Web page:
SAN FRANCISCO -- By their nature, long baseball seasons always end abruptly for the good teams that play their way into October, and for more than 100 years, when the final pitch has been thrown and the clubhouse disappointment is heavy, the manager gathers his players to tell them to walk away proud. That is precisely the message Mike Matheny delivered to the final gathering of the 2014 St. Louis Cardinals late Thursday, after Travis Ishikawa's ninth-inning home run had found the seats, the Giants had danced their way into the World Series and the Cardinals' season had come to a sudden end.
Yet this brief address, Matheny said, felt a little different.
"I can't think about a group I have been more proud of, just how they go about their business, how they fought, just the resiliency, how they went about fighting in the game, picking each other up, new guys stepping up, not falling into excuses," said Matheny. "It was the way you were supposed to go about it, and they should be proud because we're proud of them."
It was the Cardinals' fourth consecutive trip to the National League Championship Series, and arguably their most unlikely. They missed their captain, catcher Yadier Molina, for seven weeks of the regular season, and nearly all of the NLCS after he strained a rib-cage muscle in Game 2. Starters Michael Wacha and Jaime Garcia were compromised by injuries, and ace Adam Wainwright fought a dead arm in August and struggled in two postseason starts before finding top form Thursday. The Cardinals hit the National League's fewest regular-season home runs, while at the same time experiencing a sharp drop in hitting with runners in scoring position. A July trade that sent Allen Craig and Joe Kelly to Boston came off like a gut-punch to clubhouse chemistry. Can't-miss prospect Oscar Taveras proved a complicated fit. The Brewers pulled away with a 20-7 April, and the Pirates played tough down the stretch.
And yet, the Cardinals found themselves where they always seem to be. The team won 90 regular-season games and finished first in the NL Central, topped Clayton Kershaw and the Dodgers in the NL Division Series and reached a fourth consecutive NLCS for the first time in franchise history.
"When we lost Molina [in the regular season], we basically played a game or two over .500. When we lost him the other day, I was sort of saying, 'If we could do that the rest of the way, we'd be OK,'" general manager John Mozeliak said. "Unfortunately, we didn't."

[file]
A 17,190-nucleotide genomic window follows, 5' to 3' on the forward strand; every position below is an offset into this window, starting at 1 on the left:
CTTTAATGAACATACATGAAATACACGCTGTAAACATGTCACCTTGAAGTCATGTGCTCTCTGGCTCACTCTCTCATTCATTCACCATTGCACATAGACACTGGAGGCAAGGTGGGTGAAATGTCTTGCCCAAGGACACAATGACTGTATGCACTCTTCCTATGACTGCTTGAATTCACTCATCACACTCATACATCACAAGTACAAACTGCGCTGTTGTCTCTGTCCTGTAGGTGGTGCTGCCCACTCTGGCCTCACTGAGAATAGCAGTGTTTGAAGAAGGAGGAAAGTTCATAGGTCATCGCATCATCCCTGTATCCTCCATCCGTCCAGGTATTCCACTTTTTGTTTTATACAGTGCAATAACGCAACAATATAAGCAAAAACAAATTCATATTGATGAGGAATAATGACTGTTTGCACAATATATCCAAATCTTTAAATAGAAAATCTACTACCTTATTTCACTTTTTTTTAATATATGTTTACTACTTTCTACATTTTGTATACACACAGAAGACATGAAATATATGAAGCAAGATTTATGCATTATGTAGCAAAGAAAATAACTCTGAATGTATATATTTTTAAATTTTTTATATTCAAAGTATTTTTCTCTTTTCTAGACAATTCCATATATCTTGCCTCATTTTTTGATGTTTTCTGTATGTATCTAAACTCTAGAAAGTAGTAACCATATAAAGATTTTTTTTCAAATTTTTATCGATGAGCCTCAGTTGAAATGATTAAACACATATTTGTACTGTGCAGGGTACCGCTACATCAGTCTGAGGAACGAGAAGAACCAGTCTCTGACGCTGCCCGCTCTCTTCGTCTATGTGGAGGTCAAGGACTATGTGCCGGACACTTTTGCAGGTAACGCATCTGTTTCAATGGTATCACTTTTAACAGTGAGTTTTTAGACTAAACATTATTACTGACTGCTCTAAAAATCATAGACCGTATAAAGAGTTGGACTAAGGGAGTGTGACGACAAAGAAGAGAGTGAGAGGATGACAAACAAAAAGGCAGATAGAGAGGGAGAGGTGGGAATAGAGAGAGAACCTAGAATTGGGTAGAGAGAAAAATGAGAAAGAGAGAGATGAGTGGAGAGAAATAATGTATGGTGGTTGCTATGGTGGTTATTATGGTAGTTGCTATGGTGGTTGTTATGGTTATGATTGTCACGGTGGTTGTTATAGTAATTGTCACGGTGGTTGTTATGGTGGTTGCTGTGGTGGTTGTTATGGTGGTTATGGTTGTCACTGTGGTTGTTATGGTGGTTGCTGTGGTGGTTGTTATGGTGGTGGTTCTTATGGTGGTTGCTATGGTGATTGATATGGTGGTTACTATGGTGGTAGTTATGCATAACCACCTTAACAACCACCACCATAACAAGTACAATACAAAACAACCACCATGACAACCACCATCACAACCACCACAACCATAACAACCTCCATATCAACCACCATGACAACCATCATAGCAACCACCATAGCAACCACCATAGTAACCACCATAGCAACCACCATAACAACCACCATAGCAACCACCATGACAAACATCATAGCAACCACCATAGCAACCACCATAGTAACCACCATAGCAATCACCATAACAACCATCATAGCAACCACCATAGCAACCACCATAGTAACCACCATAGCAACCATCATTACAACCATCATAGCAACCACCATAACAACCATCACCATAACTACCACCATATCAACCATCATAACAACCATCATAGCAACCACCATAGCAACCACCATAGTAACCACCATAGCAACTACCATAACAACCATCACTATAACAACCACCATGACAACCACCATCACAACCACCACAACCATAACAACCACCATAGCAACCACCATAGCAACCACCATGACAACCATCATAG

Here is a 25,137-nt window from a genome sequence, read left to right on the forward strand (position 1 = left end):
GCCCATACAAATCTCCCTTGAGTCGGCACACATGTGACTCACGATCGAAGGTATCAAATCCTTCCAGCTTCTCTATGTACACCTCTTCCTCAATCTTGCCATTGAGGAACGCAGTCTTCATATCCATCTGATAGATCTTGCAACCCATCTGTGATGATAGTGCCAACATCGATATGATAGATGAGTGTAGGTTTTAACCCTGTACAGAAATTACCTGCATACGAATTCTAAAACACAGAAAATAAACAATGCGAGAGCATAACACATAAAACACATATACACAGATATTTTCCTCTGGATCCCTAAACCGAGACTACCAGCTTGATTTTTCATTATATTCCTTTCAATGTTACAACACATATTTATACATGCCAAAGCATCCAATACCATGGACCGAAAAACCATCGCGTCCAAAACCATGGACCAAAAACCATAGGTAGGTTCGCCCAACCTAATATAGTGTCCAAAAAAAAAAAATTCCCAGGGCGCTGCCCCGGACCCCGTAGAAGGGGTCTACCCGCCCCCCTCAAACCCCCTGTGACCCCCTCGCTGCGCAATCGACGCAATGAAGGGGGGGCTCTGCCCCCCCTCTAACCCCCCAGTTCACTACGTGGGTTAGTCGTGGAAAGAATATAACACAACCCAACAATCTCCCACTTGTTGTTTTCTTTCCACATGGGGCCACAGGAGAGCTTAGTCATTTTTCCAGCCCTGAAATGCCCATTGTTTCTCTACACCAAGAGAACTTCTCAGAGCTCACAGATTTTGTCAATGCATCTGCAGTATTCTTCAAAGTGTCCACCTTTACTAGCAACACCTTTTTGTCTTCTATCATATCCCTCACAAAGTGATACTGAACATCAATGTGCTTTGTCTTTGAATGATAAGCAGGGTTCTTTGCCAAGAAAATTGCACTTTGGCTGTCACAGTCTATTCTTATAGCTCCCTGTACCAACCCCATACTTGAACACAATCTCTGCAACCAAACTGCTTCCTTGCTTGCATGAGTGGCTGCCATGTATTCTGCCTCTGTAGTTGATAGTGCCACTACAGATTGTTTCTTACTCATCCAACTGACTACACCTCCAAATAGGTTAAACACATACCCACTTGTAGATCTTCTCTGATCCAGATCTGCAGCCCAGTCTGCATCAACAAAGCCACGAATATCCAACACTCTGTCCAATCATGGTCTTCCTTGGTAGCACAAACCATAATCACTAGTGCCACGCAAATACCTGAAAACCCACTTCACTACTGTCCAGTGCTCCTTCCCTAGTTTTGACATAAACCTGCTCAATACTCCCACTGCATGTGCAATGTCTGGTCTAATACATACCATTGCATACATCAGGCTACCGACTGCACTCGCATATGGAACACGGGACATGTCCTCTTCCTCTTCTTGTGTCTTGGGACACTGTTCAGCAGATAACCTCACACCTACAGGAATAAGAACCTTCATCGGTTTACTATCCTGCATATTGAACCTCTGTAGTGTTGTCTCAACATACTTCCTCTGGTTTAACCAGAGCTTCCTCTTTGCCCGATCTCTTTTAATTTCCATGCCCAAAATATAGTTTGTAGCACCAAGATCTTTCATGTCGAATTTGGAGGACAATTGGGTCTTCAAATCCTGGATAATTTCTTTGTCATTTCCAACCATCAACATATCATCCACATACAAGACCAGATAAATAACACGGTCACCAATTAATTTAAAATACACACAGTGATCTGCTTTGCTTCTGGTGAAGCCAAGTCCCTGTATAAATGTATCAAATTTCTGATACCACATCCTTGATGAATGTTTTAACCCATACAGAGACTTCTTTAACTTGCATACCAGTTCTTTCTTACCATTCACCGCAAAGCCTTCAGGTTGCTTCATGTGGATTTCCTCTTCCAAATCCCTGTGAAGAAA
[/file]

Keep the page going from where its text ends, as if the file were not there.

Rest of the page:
After the Cardinals evened the NLCS with a win in Game 2, the Giants swept all three games in San Francisco to take the series. They will meet the Royals in the World Series, denying Missourians a rematch of the 1985 Fall Classic.
There are reasons to believe the Cardinals could be back in contention in 2015, beginning with the fact that the team's most notable free agent is setup man Pat Neshek. Taveras and other young players like second baseman Kolten Wong and outfielder Randal Grichuk will be a year more seasoned. Wacha will get a second shot at his first full season.
"I feel like the great news for us is we have a lot of young talent on this team," Mozeliak said. "Our goal is to try to build within, and I feel like we have the parts to continue to do so."
Mozeliak expected to meet with Matheny and Cardinals coaches over the weekend before beginning 2015 planning on Monday or Tuesday. So much for an offseason.
For Cardinals players, it may take longer to move on.
"It was a tough year with big-time guys going down, Yadi going down, and guys filling in those positions and battling throughout the whole year," said Wacha. "We ended up winning the division and making a pretty good run in the playoffs. I couldn't say enough about the group of guys in this clubhouse. Unbelievable players, unbelievable competitors and great teammates."
"There's no question that everybody in this room is hurting right now," third baseman Matt Carpenter said. "But at the end of the day, when you look at what we were able to accomplish with the adversity that we had, some of the injuries, battling all the way to win the division and get us to this point, there's a lot to be proud of.
"Every year, there's only one team that's going to win the World Series. It's a really hard thing to do. Obviously, everybody in this room had visions of us accomplishing that and we fell a little short. But it's so hard to get to this point. There's a lot of teams that aren't here. We were the only two teams in baseball playing today, so it's really tough to make it to this point, and for us to do it in four straight seasons is quite an accomplishment."
Adam McCalvy is a reporter for MLB.com. Read his blog, Brew Beat, and follow him on Twitter at @AdamMcCalvy. This story was not subject to the approval of Major League Baseball or its clubs.